Archaeologists in Bulgaria’s Varna Unearth 3 More Skeletons, Identify Necropolis under Fortress Wall of Ancient Odessos

A closeup of the "giant" man's skeleton which is still partly buried under the Late Antiquity fortress wall of ancient Odessos in the downtown of the Bulgarian Black Sea city of Varna. Photo: TV grab from Nova TV

A closeup of the “giant” man’s skeleton which is still partly buried under the Late Antiquity fortress wall of ancient Odessos in the downtown of the Bulgarian Black Sea city of Varna. Photo: TV grab from Nova TV

Bulgarian archaeologists carrying out rescue excavations in the Ancient Thracian, Greek, and Roman city of Odessos, today’s Black Sea city of Varna, have discovered three more skeletons in what essentially appears to be an ancient necropolis, lead archaeologist Prof. Dr. Valeri Yotov has announced.

On March 17, 2015, during excavations of the so called Varna Largo near the St. Nikolay Church, the Bulgarian archaeologists stumbled upon a man’s skeleton described by some researchers, passers-by, and the local media as “tall” or even “giant”.

Three more skeletons have been found in the last couple of days during the continuing excavations of the Late Antiquity fortress of ancient Odessos (known in Roman times as Odessus), Yotov is cited as telling local news site Varna Utre on Saturday, March 28, 2015.

The discoveries of more skeletons have changed radically the working hypothesis of the archaeologists from the Varna Museum of Archaeology, who previously believed that the man in question, whose skeleton is dated back to the late 4th century or early 5th century, was probably a construction worker who died during the construction of the Odessos (Odessus) fortress wall, possibly from a work-related incident, and was buried right on the spot, in a deeper pit dug up for construction purposes.

Now, Yotov says that he and his colleagues might have discovered an ancient necropolis which, according to initial estimates, is older than the Late Antiquity fortress wall of Odessos / Odessus under which it has been found.

However, the Director of the Varna Museum of Archaeology, Prof. Dr. Valentin Pletnyov, has urged caution regarding the necropolis hypothesis.

Speaking in a media interview later on Saturday, he has pointed out that the discovery of the human skeletons does not mean yet that they were buried in a necropolis.

He has pointed to the fact that no additional artifacts have been found in the graves yet, Top Novini Varna reports.

As the excavations continue, the archaeologists from the Varna Museum are yet to study the newly found ancient necropolis in depth, and to try to figure out why the Late Antiquity fortress wall, which is just one of Odessos’s several fortress walls dating from different time periods, was constructed on top of a cemetery.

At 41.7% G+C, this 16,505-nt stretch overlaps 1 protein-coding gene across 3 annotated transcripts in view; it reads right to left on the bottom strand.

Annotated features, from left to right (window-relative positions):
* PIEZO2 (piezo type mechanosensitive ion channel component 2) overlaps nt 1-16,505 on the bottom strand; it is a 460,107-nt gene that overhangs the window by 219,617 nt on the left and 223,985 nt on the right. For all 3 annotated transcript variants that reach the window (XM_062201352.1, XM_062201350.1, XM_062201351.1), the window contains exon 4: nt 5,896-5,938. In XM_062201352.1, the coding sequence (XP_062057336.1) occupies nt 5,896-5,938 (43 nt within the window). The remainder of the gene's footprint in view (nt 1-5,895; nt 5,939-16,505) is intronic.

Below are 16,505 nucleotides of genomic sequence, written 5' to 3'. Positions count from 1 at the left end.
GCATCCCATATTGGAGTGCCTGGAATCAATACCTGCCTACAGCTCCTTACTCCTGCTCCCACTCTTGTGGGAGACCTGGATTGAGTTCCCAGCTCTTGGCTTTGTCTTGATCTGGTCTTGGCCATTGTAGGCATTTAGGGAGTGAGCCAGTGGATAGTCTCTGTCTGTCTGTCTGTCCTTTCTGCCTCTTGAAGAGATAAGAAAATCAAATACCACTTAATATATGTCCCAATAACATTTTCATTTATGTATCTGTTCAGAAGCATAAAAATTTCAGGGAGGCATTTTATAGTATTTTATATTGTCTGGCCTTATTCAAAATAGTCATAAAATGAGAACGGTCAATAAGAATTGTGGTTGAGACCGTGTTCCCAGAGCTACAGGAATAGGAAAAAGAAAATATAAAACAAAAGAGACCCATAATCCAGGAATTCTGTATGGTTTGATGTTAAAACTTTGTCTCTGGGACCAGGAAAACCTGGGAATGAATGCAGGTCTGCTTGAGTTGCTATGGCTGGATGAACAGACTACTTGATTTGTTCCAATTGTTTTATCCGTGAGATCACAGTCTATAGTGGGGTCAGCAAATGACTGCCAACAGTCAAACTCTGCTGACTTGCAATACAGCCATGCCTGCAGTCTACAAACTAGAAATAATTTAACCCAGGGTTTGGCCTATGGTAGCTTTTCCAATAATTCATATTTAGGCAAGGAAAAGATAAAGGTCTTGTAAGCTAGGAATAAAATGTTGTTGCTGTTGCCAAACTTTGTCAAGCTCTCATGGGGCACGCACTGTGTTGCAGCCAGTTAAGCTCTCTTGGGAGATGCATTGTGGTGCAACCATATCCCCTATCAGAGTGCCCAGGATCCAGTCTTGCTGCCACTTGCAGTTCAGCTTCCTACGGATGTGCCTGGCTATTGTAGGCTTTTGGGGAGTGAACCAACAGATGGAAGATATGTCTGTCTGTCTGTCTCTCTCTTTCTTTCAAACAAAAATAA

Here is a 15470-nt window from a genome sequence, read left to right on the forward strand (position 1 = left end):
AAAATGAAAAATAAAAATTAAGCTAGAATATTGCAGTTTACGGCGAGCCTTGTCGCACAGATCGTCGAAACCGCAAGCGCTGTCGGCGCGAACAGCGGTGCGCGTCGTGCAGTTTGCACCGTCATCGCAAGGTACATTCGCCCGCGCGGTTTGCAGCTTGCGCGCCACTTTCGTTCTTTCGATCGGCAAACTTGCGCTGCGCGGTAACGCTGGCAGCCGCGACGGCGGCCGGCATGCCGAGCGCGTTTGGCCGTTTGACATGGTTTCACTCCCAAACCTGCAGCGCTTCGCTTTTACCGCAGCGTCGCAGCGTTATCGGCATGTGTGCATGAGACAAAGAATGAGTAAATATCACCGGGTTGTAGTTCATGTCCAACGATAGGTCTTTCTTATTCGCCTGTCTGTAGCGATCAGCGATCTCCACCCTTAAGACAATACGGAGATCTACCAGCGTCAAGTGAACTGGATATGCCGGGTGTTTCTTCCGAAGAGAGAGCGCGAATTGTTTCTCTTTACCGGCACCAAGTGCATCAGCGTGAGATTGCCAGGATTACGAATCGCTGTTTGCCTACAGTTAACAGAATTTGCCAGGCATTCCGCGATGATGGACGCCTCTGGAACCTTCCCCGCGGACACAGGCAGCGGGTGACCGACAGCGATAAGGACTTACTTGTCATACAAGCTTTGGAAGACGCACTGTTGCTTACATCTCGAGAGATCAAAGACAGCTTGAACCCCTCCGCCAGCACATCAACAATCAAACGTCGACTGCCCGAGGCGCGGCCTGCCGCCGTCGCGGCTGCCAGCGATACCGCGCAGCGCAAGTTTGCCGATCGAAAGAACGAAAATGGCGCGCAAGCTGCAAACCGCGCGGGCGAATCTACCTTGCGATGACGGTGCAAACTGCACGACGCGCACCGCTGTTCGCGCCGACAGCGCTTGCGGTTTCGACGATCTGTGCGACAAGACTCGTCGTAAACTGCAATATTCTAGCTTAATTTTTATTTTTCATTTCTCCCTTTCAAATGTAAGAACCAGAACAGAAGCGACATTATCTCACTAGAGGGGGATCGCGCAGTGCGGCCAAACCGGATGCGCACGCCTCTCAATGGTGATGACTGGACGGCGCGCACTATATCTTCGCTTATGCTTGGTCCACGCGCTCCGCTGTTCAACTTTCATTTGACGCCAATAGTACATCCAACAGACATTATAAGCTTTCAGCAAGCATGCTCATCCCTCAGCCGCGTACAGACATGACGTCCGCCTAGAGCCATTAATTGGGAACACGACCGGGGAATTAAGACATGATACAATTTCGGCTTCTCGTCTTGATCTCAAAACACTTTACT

Yotov has been trying to convince the media and the passers-by in downtown Varna that the seemingly tall man’s skeleton was really not such an important discovery compared with the Late Antiquity fortress wall under which he was lying, and that the ancient man was certainly not a “vampire” or an “Atlantis giant”.

As the Varna archaeologists have excavated the skeleton in full only now, more than 10 days after its initial discovery, and have just measured it, Yotov has announced that the actual size of the ancient man turns turns out to be “modest” – “only” 165 cm, or about 5 feet 4 inches.

Even keeping in mind the fact that people were relatively shorter in ancient times, and that the Varna man was probably about average in size, the announcement is expected to debunk the media reports about the “giant” found in Varna.

Meanwhile, early in the morning on Saturday, March 28, 2015, the site of the ongoing excavations in downtown Varna was flooded as a result of a water supply failure, Varna Utre reports, with the water covering almost completely the ancient second earthen jar discovered during the recent excavations which, not unlike the “tall man’s skeleton”, has not been fully excavated and has been left in situ.

What is more, the 1500-year-old earthen jar has been hit by an earth mover driven by workers from the Varna water utility and cracked.

“At least they didn’t manage to hit the fortress wall,” lead archaeologist Prof. Dr. Valeri Yotov is quoted as commenting, referring to recently unearthed Late Antiquity fortress wall, one of ancient Odessos’s several fortress walls from different time periods whose location had been previously unknown to the Bulgarian archaeologists.

Yotov says the Varna Museum of Archaeology has experienced specialists who should be able to glue back together the cracked 5th century earthen jar which managed to survive some 1,500 years before the Varna water utility workers were ‘successful’ in breaking it with their earth mover.